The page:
Golf is one of the hardest games to simulate on a computer mainly due to all the intricacies that go into the actual swinging of the club. Sure, you can program the ball physics, the wind direction and speed, the friction of various types of terrain and how it affects the ball, blah, blah blah, but nobody has truly been able to capture the essence of golf with the exception of that infrared swing controller a few years back that actually let you play Links with your real clubs. I’ll tell you now the only way to get yelled at more by your wife than going to play golf with your buds is to get caught swinging a 9 iron in the computer room. I think that little device is still in my garage or perhaps it has taken up residence at the local landfill by now.
Links uses what is called the Real Swing method that lets you swing the club by moving your mouse back and forth to determine swing strength and accuracy. This makes about as much sense as driving a racecar with a joystick but at least it introduces a level of skill and possible error that is closer to the real sport. For those who simply don’t like this new control scheme you can still opt for the classic two or three-button click swings that we’ve been using since the dawn of the genre. You know the system, click to start swing, click at 12 o’clock for max power, click at 6 o’clock for accuracy, tweak as necessary to over swing or force a fade or draw. Admittedly, the click swing is more about timing and reflexes than your ability to slide your mouse in a straight and unerring line, but none of the swing methods are truly representative of the game of golf.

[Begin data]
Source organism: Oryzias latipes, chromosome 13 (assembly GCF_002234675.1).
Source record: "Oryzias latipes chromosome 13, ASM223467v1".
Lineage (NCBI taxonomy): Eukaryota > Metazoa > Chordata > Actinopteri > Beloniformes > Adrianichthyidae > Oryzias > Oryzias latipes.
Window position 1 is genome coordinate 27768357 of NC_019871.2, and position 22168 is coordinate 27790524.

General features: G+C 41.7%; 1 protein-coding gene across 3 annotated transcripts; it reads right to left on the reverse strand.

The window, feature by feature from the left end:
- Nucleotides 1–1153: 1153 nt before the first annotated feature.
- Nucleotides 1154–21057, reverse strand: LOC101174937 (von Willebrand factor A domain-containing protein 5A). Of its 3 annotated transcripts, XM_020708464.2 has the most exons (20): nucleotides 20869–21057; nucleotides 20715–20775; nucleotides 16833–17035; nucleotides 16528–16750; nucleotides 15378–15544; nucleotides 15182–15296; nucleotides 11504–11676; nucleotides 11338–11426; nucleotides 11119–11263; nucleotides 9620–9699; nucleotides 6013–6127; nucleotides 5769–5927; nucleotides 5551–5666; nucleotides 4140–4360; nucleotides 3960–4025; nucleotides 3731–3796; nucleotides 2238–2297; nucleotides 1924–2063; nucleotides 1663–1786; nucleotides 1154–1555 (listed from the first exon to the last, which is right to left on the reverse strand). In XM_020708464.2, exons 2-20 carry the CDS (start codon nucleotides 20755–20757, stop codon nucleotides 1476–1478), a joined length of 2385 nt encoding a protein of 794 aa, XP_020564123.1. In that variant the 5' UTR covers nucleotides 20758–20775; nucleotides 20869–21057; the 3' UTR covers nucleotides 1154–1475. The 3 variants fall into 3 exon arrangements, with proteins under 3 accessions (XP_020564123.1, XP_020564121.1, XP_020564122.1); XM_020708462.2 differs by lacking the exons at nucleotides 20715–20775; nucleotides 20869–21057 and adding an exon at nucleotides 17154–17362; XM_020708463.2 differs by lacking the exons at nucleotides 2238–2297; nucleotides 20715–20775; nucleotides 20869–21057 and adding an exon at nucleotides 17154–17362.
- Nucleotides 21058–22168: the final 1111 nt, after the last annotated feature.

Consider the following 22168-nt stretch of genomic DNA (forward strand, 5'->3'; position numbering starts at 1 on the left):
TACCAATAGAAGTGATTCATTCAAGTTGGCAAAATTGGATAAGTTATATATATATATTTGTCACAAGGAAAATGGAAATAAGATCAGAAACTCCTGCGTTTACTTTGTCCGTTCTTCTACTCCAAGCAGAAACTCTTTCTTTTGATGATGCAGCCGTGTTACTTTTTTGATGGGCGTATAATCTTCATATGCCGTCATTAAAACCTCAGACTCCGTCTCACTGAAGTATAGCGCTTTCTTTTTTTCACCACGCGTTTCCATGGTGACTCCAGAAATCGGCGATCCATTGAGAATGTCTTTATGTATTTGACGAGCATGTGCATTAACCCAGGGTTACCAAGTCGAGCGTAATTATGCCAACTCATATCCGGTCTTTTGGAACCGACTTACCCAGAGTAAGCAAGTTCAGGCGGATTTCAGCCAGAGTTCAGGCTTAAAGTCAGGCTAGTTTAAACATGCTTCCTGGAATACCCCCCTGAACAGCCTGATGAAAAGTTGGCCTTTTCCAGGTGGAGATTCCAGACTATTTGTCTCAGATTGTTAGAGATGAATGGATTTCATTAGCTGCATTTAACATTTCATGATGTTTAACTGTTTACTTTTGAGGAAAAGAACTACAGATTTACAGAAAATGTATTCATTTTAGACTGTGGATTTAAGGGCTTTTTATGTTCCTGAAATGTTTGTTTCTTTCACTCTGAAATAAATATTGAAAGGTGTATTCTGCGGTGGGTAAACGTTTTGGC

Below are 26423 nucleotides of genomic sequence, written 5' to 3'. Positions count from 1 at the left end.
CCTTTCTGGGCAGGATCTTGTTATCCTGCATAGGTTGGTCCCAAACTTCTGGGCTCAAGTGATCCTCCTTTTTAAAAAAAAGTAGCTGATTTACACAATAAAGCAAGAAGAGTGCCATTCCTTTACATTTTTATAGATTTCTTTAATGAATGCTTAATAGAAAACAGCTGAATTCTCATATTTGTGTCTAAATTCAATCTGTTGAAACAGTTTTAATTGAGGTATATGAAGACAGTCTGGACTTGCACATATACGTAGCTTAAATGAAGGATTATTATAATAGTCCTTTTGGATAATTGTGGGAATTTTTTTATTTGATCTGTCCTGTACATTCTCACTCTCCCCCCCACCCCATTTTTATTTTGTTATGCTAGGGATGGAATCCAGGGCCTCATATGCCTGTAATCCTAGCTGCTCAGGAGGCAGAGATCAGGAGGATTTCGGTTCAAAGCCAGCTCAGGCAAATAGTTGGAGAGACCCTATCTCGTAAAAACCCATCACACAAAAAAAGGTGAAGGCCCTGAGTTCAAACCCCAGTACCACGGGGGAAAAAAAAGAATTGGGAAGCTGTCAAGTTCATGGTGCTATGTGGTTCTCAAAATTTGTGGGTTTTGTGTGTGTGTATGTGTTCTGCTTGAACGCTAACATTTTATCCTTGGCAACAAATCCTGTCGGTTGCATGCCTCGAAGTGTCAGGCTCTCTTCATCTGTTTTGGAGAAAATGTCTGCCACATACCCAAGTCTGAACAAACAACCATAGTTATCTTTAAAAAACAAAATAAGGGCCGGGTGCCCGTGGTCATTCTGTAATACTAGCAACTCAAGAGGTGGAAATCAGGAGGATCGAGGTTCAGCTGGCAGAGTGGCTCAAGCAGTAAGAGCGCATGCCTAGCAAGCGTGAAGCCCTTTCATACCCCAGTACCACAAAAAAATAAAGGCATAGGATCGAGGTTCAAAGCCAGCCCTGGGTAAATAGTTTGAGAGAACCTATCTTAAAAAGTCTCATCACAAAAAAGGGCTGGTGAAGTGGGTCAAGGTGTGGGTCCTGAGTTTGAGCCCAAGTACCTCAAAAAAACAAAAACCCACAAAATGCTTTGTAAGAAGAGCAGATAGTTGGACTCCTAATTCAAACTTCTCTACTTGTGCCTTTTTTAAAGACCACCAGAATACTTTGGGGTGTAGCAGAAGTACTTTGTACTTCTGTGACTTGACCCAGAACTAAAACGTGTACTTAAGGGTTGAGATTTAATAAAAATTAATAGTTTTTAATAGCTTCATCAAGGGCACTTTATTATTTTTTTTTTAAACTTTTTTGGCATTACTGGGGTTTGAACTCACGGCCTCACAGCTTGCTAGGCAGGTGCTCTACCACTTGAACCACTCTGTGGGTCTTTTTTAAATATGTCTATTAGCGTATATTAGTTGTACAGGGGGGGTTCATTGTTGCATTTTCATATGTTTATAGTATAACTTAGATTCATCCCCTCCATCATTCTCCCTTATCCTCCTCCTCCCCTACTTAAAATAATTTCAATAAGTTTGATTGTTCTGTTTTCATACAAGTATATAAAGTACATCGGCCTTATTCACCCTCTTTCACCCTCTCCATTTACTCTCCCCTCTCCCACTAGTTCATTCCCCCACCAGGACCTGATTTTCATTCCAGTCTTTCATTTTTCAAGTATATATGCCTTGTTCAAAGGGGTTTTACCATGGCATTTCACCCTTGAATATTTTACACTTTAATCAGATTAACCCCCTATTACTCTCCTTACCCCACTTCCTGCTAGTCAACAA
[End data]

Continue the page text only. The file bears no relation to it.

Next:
I haven’t played a Links game since 2001, but I had played every version prior to that since 1990 so I had a pretty good idea of what to expect going into this review, or at least I thought I did. Links still offers the traditional line-up of modes including practice games and championship play. You can choose match, stroke, skins, and you can customize golfers. You can organize tourneys, host online games, join online games, play by email, and even create custom variations of existing modes. It’s all highly detailed and as configurable as you could ever want.